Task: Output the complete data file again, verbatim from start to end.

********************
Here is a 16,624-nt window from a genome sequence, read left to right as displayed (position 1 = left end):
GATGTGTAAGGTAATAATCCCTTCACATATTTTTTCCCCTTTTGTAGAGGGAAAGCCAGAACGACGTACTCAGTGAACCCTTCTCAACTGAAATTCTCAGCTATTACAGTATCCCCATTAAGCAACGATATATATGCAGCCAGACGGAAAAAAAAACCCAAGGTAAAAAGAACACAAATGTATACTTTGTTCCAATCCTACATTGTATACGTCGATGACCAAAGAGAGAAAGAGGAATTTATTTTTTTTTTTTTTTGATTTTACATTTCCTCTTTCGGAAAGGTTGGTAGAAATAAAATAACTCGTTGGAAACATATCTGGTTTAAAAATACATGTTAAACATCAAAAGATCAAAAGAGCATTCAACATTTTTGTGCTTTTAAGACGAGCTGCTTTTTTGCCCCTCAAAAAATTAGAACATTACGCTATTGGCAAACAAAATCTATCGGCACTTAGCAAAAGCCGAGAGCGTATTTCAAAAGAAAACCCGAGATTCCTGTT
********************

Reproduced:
Here is a 16,624-nt window from a genome sequence, read left to right as displayed (position 1 = left end):
GATGTGTAAGGTAATAATCCCTTCACATATTTTTTCCCCTTTTGTAGAGGGAAAGCCAGAACGACGTACTCAGTGAACCCTTCTCAACTGAAATTCTCAGCTATTACAGTATCCCCATTAAGCAACGATATATATGCAGCCAGACGGAAAAAAAAACCCAAGGTAAAAAGAACACAAATGTATACTTTGTTCCAATCCTACATTGTATACGTCGATGACCAAAGAGAGAAAGAGGAATTTATTTTTTTTTTTTTTTGATTTTACATTTCCTCTTTCGGAAAGGTTGGTAGAAATAAAATAACTCGTTGGAAACATATCTGGTTTAAAAATACATGTTAAACATCAAAAGATCAAAAGAGCATTCAACATTTTTGTGCTTTTAAGACGAGCTGCTTTTTTGCCCCTCAAAAAATTAGAACATTACGCTATTGGCAAACAAAATCTATCGGCACTTAGCAAAAGCCGAGAGCGTATTTCAAAAGAAAACCCGAGATTCCTGTT